The title of today´s letter is 1000 Steps in Darkness. A number of great things happened this week, including a very inspiring zone training, a few cool experiences, and just work as usual. As mentioned in the previous letter, conference is right around the corner so I hope everyone is getting ready.
I will begin this letter with the events of our zone training this past Tuesday. It was held in the wonderful little church building in Zwolle. I had never been to this town and thoroughly enjoyed a quick stroll through the centrum and a nice little sneak peak at classic, old buildings and the usual cobblestone roads. The zone leaders did their training on a few scriptures. Sadly, I don´t have the exact scriptures, but they compared two stories, the first being the classic story of Nephi not knowing beforehand where he must go to get the brass plates. The second story was from the Old Testament when Moses led the Israelites and had to part the Red Sea in order to escape. The beauty of the two stories was that in both cases Moses and Nephi had to take a step of faith, Moses leading the Israelites and not knowing beforehand where to go, and Nephi wandering through the gates of King Laban´s palace. In both instances you could say they both made a mistake. Noah was trapped at the shore of the sea and Nephi was eventually led to slay King Laban. The Lord provided in both instances, but it first required walking into the darkness. The zone leaders compared that to us as missionaries. We have to take steps in the darkness, talking with everyone on the streets, knocking a row of doors, not really knowing beforehand what the result will be. But eventually, just like Nephi and Moses, the Lord will provide, but it first requires those “1000 steps of darkness.”
On Wednesday we had an exchange again with the district leaders, and I was with Elder Steenblik this time. It was fun, and during the exchange all of our appointments in Deventer with Elder Clukey and Frisbee went through. It was fantastic! Two new investigators and two first lessons. We had a really cool experience that evening, too, after the exchange. It was 8 o´clock and Elder Clukey and I went out and starting doing bell ups, our usual evening activity if we don´t have a lesson. On the first row of bell ups a man came walking down the stairs and opened the door. He was a typical Dutch man, older, and we quickly did our usual introduction. He scanned us over, looking at us up and down for a moment. The conversation began again and he declared he didn´t have interest but kept talking with us. The conversation grew and I asked if I could have some water. He then walked back up the stairs and let us into his apartment. He was very happy to have guests over and treated us to a stroopwafel and a glass of water. After introductions we taught him a quick first lesson. He had already declared he wasn´t going to change but he was still open enough to listen. Eventually, I got the feeling he needed to pray. We talked about taking steps of faith for a while and invited with him to pray at that moment. I had the feeling that it was a ´do or die´ situation – he needed to decide right then if he was going to pray. The Spirit was very strong, and I knew with 100% surety that if he were to pray at that moment that God would answer his prayers. It was powerful, especially because at that moment there was no doubt or fear in my heart. I had complete confidence in Heavenly Father´s ability to answer his prayers. He eventually decided to use his agency and didn´t. But it was a learning experience nevertheless.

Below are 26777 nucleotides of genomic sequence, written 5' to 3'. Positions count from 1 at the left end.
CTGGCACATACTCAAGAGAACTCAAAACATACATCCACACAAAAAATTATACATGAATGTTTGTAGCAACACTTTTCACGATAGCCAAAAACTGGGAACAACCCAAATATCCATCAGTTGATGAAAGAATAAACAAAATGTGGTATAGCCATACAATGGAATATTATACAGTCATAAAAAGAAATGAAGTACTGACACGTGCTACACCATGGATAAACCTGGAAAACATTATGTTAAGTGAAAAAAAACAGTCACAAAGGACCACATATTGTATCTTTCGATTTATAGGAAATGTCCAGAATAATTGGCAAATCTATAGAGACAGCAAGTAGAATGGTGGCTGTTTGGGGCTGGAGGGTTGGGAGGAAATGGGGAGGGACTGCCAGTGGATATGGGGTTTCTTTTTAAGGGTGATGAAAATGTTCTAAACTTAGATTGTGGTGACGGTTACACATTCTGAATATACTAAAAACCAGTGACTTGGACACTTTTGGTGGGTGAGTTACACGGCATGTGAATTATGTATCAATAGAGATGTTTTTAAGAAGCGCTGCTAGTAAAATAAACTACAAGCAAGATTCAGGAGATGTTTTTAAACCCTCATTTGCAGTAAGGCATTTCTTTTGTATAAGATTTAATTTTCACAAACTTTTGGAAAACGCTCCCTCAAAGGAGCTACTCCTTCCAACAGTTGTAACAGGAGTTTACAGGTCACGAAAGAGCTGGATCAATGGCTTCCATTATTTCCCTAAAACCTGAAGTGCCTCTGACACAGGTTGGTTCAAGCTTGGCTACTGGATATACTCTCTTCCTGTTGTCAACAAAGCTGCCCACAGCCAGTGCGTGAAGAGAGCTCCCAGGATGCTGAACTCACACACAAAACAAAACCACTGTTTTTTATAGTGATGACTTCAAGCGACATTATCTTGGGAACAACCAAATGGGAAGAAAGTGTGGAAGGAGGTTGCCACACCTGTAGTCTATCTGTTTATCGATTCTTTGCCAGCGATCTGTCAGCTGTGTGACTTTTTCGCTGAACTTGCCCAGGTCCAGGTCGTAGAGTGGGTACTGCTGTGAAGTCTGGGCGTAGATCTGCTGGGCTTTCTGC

We have been working hard this week, even on “Sunday.” I mention Sunday because of how many reactions I have seen in Deventer to people not understanding us doing doors on the Sabbath. It´s just funny seeing how people make excuses. There never is “a good time to knock” in this country, but we will press on!
Have a great week everyone!
PHOTO CAPTION: Deventer Centrum
BULLETS – Here are a few of Eli’s comments from some emails on 3/30/14::
· I may have mentioned this in previous letters, but during my four and half months in Zaandam, we could see almost every plane coming into Schipol (airport) from our apartment. Now, of course some days any sign of planes was just impossible due to clouds, but on days with blue skies I loved watching them decelerating and coming down for landing. During my time in Belgium I saw F-16 flybys all the time, too, and I loved hearing them tear through the air. So, that's been my experience with airplanes on the mission so far.
· I won´t have to worry about drivers license stuff at all unless I become a zone leader, in which case you just swap your American and you get a Belgium one (no return on the American one, sadly, until you go home).
· Tulips will come, don´t you worry. Easter here is the same: just eggs, the usual. They basically copycat America. Or maybe we copy them.
· I listen to general conference in English. They have two rooms, one with translation and with just English, and I´d rather hear the power of the actual apostles´ voices.
Awesome bridje in Purmerend